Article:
Former director of the National Economic Council in the administrations of Presidents Bill Clinton and Barack Obama, the author has long taken a view of the dismal science that takes economic justice fully into account. Alongside all the metrics and estimates and reckonings of GDP, inflation, and the supply curve, he holds the great goal of economic policy to be the advancement of human dignity, a concept intangible enough to chase the econometricians away. Growth, the sacred mantra of most economic policy, “should never be considered an appropriate ultimate end goal” for it, he counsels. Though 4% is the magic number for annual growth to be considered healthy, it is healthy only if everyone is getting the benefits and not just the ultrawealthy who are making away with the spoils today. Defining dignity, admits Sperling, can be a kind of “I know it when I see it” problem, but it does not exist where people are a paycheck away from homelessness; the fact, however, that people widely share a view of indignity suggests the “intuitive universality” of its opposite. That said, the author identifies three qualifications, one of them the “ability to meaningfully participate in the economy with respect, not domination and humiliation.” Though these latter terms are also essentially unquantifiable, Sperling holds that this respect—lack of abuse, in another phrasing—can be obtained through a tight labor market and monetary and fiscal policy that pushes for full employment. In other words, where management needs to come looking for workers, workers are likely to be better treated than when the opposite holds. In still other words, writes the author, dignity is in part a function of “ ‘take this job and shove it’ power,” which is a power worth fighting for.

A declaration worth hearing out in a time of growing inequality—and indignity.

Pub Date: May 5, 2020

ISBN: 978-1-9848-7987-5

Page Count: 384

Publisher: Penguin Press

Review Posted Online: Feb. 26, 2020

Kirkus Reviews Issue: March 15, 2020

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No one’s mind will be changed by Karl’s book, but it’s a valuable report from the scene of an ongoing train wreck.

FRONT ROW AT THE TRUMP SHOW

The chief White House and Washington correspondent for ABC provides a ringside seat to a disaster-ridden Oval Office.

It is Karl to whom we owe the current popularity of a learned Latin term. Questioning chief of staff Mick Mulvaney, he followed up a perhaps inadvertently honest response on the matter of Ukrainian intervention in the electoral campaign by saying, “What you just described is a quid pro quo.” Mulvaney’s reply: “Get over it.” Karl, who has been covering Trump for decades and knows which buttons to push and which to avoid, is not inclined to get over it: He rightly points out that a reporter today “faces a president who seems to have no appreciation or understanding of the First Amendment and the role of a free press in American democracy.” Yet even against a bellicose, untruthful leader, he adds, the press “is not the opposition party.” The author, who keeps his eye on the subject and not in the mirror, writes of Trump’s ability to stage situations, as when he once called Trump out, at an event, for misrepresenting poll results and Trump waited until the camera was off before exploding, “Fucking nasty guy!”—then finished up the interview as if nothing had happened. Trump and his inner circle are also, by Karl’s account, masters of timing, matching negative news such as the revelation that Russia had interfered in the 2016 election with distractions away from Trump—in this case, by pushing hard on the WikiLeaks emails from the Democratic campaign, news of which arrived at the same time. That isn’t to say that they manage people or the nation well; one of the more damning stories in a book full of them concerns former Homeland Security head Kirstjen Nielsen, cut off at the knees even while trying to do Trump’s bidding.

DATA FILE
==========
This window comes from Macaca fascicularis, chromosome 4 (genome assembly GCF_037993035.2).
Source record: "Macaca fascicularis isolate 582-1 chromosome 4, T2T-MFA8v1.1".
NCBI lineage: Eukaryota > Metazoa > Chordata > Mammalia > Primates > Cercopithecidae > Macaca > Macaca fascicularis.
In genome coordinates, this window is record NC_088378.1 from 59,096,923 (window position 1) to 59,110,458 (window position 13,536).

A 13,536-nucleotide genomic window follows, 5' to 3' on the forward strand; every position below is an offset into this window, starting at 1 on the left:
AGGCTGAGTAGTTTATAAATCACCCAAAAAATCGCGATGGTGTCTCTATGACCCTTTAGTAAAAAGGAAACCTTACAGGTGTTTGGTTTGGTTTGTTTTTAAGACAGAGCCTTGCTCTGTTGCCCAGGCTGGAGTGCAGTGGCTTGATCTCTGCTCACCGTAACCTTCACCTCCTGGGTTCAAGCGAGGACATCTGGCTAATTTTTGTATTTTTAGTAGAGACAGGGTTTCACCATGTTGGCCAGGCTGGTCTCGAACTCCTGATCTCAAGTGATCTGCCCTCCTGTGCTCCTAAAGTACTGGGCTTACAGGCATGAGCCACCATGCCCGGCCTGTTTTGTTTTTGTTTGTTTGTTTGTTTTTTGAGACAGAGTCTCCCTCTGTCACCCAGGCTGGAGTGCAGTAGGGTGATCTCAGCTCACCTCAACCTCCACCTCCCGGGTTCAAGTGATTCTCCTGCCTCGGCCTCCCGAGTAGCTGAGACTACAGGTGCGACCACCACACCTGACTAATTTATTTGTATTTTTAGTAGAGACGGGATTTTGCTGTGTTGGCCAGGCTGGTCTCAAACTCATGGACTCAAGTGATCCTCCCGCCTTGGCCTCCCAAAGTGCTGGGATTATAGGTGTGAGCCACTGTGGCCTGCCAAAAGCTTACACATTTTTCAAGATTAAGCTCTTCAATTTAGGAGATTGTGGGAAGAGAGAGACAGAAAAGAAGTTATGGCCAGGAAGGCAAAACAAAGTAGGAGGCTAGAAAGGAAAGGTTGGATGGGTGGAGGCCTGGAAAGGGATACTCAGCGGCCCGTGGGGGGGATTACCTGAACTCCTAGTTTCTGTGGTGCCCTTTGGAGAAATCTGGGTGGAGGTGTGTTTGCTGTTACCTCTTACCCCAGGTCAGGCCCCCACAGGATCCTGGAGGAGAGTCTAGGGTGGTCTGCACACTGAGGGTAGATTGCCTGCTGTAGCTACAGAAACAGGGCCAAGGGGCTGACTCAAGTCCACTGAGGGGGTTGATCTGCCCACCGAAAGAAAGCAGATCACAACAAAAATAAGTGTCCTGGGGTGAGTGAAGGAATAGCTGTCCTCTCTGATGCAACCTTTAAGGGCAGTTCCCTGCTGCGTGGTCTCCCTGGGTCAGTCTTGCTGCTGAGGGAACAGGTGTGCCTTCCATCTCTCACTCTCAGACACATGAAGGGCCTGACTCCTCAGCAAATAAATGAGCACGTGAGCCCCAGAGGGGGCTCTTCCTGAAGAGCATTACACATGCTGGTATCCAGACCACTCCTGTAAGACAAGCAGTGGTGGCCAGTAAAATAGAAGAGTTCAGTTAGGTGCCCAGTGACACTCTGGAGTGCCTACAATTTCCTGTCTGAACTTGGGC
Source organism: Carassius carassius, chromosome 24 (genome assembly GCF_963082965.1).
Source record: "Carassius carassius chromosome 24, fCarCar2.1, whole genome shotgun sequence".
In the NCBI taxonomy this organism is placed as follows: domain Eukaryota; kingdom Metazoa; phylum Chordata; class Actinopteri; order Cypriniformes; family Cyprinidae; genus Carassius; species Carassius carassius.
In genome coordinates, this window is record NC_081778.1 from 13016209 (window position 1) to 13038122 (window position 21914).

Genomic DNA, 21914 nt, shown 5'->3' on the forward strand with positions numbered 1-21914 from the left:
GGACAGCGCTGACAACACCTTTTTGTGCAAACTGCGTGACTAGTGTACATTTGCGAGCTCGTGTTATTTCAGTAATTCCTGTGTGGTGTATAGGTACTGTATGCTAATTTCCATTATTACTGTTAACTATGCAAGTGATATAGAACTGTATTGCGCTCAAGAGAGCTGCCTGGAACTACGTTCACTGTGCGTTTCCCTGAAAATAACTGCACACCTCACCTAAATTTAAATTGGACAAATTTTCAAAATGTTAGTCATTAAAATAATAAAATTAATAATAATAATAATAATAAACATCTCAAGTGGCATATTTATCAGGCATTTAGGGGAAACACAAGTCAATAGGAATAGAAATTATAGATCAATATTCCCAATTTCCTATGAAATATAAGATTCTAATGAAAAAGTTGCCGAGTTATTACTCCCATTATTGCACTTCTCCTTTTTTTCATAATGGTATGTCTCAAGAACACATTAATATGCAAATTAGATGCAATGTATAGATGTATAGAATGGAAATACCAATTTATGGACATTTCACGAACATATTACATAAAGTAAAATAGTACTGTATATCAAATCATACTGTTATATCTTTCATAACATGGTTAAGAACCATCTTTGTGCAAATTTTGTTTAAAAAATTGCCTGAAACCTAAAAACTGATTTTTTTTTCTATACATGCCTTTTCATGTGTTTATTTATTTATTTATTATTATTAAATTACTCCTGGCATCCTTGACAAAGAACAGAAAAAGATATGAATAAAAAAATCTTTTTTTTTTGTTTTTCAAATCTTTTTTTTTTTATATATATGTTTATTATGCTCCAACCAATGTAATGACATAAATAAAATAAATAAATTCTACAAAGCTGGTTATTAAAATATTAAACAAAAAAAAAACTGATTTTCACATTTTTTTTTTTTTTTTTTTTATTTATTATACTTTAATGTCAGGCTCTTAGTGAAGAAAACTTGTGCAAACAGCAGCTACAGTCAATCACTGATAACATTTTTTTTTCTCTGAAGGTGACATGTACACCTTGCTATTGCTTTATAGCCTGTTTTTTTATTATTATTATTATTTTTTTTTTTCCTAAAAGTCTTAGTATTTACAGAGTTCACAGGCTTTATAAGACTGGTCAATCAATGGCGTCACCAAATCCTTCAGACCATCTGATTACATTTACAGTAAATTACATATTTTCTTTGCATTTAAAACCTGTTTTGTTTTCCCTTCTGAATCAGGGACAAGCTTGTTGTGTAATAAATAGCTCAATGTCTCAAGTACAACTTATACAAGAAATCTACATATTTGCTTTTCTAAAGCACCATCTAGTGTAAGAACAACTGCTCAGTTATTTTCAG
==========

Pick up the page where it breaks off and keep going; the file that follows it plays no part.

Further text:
No one’s mind will be changed by Karl’s book, but it’s a valuable report from the scene of an ongoing train wreck.

Pub Date: March 31, 2020

ISBN: 978-1-5247-4562-2

Page Count: 368

Publisher: Dutton

Review Posted Online: Dec. 22, 2019

Kirkus Reviews Issue: Jan. 15, 2020